The Thief: As great as NWMD is terrible

     

The Thief, by Megan Whalen Turner and the Newberry Honour Winner for 1997, is just so great. Our anti-hero, Gem, captivates the reader from the opening scene in his jail cell to the closing scene in his bedroom. I wanted him to succeed, yet I worried about his decisions, though I somehow came to believe his justifications for his actions. Knowing as you do how much I love good character, it should be little surprise that I loved (really really loved) The Thief.

The narrative does a masterful job letting the reader believe they have deduced secret ‘facts’ of Gem’s life – and this reader did deduce certain elements – but nevertheless codes some plot details with such subtlety that the climax remains suspenseful and surprising: we are taken in, not taken advantage of; we are rewarded for close reading, but still given the pleasure of a surprise twist.

More praise for plot: the adventure manages to contain itself. Where other YAF adventure stories (or adult adventure stories for that matter) fall prey to endless delays, meandering side-journeys, and excruciating details of campfires, trail food, and horses, The Thief delivers enough detail to convince and captivate, but arrives at the destination by such a direct route as to leave no question that it really is the destination that holds the magic and adventure, and not the journey.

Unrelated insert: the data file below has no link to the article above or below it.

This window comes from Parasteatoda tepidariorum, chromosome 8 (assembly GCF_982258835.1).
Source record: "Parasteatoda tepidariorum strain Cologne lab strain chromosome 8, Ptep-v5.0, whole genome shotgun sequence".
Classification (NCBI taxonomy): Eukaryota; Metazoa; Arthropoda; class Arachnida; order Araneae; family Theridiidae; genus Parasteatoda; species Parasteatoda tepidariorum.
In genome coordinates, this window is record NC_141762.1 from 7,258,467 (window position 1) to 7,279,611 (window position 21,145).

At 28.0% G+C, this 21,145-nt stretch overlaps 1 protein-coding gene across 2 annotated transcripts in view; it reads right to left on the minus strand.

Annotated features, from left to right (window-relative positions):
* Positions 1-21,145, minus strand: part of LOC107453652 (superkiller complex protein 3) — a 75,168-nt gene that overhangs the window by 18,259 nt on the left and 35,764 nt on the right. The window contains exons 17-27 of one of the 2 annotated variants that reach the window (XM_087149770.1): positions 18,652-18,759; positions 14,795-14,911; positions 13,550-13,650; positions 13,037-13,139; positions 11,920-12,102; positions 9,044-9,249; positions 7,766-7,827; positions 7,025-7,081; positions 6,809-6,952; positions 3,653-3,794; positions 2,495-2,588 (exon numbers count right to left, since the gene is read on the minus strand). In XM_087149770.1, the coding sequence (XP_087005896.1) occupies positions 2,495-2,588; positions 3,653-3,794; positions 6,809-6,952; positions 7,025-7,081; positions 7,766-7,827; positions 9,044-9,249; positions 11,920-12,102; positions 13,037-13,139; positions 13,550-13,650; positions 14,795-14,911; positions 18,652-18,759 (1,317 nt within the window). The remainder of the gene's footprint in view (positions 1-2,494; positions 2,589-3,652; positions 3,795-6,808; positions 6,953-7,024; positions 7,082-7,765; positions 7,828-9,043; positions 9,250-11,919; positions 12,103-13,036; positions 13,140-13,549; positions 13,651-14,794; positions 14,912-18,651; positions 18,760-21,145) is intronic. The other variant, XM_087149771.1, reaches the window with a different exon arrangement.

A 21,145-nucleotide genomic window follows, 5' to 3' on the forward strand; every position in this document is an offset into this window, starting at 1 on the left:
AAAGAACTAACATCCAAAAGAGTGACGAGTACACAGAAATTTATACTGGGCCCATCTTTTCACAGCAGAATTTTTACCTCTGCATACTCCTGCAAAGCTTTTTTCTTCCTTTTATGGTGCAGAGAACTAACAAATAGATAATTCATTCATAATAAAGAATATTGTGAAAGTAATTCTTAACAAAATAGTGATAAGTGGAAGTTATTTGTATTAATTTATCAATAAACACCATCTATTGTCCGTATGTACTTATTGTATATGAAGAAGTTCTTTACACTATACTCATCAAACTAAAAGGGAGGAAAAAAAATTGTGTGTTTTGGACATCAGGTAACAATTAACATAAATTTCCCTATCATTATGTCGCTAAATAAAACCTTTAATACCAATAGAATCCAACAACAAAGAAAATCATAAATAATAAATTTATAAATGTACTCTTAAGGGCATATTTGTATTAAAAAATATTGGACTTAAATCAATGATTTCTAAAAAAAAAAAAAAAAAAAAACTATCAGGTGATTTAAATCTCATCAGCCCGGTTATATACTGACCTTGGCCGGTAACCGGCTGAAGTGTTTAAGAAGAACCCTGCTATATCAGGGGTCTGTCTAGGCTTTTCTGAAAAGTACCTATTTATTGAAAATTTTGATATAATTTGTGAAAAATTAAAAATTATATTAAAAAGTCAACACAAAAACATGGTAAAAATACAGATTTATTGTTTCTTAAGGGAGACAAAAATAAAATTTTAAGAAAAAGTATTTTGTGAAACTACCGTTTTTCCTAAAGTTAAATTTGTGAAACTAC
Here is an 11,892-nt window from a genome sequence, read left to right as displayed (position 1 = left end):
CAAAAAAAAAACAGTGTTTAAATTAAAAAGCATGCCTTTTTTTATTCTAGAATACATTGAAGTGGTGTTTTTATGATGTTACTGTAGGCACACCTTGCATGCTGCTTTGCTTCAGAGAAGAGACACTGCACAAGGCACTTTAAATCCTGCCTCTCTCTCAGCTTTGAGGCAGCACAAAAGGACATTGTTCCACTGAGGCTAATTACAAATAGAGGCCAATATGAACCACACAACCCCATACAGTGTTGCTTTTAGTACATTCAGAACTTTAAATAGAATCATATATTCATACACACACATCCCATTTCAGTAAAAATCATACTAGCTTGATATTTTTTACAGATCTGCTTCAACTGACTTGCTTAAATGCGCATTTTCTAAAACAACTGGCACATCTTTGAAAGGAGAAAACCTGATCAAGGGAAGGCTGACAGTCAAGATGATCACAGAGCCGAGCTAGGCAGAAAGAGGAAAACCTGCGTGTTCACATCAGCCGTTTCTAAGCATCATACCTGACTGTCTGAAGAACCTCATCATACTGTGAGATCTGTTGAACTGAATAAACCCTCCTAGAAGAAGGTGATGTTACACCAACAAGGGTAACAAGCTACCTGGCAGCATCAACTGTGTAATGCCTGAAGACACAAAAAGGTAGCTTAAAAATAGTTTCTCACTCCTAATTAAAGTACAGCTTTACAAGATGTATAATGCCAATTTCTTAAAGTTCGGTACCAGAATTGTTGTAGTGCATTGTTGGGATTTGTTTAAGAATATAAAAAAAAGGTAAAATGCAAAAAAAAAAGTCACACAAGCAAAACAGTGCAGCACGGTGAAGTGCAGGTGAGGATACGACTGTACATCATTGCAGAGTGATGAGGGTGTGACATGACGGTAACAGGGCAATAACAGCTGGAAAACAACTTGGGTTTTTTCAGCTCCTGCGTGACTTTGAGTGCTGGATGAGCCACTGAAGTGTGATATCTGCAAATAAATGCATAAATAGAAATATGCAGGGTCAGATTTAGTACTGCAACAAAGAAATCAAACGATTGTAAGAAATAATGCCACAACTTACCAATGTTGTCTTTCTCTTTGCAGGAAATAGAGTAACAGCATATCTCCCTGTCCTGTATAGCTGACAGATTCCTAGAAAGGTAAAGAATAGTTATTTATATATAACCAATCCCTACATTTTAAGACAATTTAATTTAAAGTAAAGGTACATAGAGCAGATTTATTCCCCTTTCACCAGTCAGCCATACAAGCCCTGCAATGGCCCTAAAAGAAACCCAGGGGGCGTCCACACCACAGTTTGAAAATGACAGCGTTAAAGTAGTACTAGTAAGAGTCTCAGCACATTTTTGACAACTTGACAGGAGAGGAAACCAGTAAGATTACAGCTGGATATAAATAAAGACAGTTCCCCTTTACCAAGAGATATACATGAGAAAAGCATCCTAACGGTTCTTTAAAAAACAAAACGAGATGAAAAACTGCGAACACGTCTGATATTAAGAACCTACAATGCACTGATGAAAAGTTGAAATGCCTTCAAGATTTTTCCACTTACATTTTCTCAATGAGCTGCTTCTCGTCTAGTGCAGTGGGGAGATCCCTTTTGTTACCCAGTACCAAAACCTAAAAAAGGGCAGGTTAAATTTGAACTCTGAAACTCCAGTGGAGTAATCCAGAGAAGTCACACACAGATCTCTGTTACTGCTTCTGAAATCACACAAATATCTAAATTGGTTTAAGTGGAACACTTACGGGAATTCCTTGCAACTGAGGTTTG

The interweaving of Greek-cum-novel-civilization mythology and the struggle of our (darling) Gem to make sense of the apparent power of the Gods in everyday life is careful, measured and thought-provoking: what, the novel asks, do we owe to destiny and what do we owe to our own wits?

It’s really just so good. And something like 120 pages. I. tells me that there are two other books in the series, but this one ends with a decisive conclusion, something I admire and appreciate, as this is a complete work in its own right, and not simply a set-up for later books and other purchases. I’ll likely read the other two books because I loved this one so much, but I may save them, as they really are “Gems.”

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Filed under 100 Books of 2011, Book I'll Forget I Read, Fiction, Prize Winner, Young Adult Fiction

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